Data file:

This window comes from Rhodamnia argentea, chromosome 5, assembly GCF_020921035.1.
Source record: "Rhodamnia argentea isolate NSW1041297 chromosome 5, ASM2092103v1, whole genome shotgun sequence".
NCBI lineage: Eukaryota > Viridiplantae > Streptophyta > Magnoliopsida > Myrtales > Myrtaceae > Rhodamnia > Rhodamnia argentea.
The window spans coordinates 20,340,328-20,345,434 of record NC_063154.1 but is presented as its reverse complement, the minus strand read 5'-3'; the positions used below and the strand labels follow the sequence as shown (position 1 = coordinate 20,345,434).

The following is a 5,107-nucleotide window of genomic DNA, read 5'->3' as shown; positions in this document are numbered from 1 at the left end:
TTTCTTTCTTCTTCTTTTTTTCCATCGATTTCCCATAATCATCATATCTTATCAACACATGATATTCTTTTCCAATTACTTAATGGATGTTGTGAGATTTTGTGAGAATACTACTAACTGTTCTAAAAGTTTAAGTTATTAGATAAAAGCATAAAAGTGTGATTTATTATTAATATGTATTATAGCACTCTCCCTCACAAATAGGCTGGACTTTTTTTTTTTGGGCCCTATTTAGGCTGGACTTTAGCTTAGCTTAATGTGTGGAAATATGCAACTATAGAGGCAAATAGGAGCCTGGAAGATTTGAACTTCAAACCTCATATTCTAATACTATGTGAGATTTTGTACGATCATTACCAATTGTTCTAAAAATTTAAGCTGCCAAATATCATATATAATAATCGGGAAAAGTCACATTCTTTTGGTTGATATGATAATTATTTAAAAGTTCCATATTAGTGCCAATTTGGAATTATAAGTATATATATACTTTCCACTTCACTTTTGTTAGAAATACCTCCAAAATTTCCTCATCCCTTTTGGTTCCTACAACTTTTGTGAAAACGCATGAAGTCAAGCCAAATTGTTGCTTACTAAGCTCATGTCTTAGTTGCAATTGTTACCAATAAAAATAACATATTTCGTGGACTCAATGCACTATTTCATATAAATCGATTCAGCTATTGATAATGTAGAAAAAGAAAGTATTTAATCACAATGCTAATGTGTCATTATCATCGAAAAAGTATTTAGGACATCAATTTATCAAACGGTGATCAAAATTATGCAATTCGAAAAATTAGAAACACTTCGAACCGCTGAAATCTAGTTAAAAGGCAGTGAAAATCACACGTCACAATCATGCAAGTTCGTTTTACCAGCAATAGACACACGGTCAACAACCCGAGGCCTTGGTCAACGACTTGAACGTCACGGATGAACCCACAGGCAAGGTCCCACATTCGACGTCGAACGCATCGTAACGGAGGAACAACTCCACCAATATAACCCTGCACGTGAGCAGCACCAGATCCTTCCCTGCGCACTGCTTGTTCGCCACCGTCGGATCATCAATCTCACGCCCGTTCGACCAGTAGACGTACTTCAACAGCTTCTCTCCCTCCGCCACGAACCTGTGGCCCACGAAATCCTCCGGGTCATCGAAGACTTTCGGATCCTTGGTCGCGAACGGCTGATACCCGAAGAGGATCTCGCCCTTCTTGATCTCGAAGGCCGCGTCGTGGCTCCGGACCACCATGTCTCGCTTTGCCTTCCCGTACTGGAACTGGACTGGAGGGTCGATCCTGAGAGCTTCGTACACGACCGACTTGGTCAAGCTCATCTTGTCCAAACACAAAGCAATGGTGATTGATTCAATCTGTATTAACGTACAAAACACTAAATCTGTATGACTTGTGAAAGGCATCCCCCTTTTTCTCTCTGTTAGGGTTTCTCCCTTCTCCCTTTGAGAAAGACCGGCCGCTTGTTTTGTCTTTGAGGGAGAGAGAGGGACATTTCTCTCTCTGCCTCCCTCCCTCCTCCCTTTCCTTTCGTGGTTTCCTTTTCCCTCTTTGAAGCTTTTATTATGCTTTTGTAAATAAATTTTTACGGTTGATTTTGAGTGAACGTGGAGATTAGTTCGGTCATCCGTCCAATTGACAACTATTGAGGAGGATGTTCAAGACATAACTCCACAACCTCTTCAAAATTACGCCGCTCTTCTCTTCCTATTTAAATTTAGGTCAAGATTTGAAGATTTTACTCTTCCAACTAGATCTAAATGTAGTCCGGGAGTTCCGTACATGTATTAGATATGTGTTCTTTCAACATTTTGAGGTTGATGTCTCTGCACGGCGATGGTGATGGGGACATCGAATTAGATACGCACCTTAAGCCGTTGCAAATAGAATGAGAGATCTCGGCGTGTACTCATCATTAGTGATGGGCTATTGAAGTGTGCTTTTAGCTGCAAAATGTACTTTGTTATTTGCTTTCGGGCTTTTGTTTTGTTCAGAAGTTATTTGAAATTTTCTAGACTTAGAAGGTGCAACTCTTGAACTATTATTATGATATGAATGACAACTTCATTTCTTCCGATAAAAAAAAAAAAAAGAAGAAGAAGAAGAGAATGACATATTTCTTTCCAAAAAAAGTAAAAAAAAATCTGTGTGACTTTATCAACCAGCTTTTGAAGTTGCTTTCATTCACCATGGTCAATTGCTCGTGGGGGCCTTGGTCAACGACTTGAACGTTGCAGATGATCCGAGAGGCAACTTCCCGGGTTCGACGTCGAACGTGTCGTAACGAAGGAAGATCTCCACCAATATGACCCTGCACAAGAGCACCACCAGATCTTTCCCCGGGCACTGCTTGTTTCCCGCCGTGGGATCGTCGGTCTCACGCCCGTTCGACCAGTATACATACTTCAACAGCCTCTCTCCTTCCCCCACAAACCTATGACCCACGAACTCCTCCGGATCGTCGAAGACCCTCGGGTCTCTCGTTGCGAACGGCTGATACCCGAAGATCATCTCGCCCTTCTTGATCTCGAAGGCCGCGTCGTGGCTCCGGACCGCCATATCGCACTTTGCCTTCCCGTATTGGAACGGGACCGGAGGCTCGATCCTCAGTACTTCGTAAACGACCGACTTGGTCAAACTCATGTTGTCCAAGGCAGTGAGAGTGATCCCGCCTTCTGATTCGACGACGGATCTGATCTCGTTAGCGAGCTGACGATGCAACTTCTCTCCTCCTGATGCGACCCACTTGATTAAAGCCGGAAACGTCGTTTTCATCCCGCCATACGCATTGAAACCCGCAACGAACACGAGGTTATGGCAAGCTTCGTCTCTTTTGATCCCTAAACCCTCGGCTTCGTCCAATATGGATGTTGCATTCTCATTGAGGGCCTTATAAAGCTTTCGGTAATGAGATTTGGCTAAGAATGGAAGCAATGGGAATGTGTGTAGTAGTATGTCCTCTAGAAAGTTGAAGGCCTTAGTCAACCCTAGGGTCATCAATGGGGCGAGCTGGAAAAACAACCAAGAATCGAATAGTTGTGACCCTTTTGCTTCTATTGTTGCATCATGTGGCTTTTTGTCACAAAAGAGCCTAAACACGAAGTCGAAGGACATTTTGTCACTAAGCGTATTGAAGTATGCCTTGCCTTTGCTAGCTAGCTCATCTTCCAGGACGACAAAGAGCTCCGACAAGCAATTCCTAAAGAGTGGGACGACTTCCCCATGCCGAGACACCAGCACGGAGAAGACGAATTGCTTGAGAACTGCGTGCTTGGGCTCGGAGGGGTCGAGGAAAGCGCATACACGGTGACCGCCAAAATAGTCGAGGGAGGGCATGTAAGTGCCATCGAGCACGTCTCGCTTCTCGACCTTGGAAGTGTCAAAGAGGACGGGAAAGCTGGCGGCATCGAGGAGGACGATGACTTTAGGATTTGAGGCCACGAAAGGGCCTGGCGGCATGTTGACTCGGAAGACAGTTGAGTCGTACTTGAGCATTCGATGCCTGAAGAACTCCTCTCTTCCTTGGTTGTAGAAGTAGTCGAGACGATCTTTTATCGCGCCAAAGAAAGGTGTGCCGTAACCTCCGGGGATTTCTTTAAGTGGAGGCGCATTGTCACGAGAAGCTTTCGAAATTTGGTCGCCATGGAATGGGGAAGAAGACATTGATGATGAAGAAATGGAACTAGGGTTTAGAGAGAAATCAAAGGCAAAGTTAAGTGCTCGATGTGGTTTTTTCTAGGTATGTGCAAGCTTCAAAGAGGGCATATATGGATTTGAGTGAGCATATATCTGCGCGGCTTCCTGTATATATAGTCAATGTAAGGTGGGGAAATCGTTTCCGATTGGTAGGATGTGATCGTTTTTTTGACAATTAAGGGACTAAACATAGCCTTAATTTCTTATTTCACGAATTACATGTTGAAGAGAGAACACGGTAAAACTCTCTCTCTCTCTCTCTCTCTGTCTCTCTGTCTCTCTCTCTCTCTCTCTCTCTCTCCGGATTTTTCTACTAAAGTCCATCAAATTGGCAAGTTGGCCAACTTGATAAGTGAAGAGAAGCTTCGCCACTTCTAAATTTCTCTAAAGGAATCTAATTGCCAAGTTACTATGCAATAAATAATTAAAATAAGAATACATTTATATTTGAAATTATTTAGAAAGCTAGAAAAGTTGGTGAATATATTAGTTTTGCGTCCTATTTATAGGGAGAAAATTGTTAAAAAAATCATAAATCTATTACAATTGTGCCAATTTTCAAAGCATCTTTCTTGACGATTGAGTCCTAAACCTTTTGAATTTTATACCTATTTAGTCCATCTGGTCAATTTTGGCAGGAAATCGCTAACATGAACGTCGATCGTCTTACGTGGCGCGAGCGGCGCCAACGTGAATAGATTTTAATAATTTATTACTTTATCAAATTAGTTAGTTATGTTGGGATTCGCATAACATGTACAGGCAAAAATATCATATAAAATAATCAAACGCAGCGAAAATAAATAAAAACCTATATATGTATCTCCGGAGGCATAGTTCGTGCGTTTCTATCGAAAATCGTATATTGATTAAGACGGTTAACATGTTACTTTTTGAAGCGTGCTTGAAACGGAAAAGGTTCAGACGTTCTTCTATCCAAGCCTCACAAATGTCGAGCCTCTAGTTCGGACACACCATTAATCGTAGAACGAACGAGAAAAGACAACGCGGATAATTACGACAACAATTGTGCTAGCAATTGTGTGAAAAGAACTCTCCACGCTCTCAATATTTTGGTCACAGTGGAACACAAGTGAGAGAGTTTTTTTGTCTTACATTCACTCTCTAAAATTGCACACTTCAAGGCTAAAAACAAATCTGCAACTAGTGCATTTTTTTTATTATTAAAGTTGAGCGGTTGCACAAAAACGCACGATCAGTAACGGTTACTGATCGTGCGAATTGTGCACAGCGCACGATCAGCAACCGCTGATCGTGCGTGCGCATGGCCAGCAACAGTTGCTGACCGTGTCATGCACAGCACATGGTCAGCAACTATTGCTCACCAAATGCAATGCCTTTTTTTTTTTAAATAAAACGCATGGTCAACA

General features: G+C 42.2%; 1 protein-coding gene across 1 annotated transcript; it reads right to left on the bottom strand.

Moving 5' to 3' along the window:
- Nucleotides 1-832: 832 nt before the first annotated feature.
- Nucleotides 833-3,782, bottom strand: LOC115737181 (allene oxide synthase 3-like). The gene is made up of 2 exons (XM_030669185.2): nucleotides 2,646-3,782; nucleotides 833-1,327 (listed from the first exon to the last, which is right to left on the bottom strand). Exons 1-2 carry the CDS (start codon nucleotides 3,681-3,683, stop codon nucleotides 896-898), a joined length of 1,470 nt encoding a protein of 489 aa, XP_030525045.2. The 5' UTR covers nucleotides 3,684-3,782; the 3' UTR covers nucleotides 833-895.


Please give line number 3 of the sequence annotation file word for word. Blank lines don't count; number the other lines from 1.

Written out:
NCBI lineage: Eukaryota > Viridiplantae > Streptophyta > Magnoliopsida > Myrtales > Myrtaceae > Rhodamnia > Rhodamnia argentea.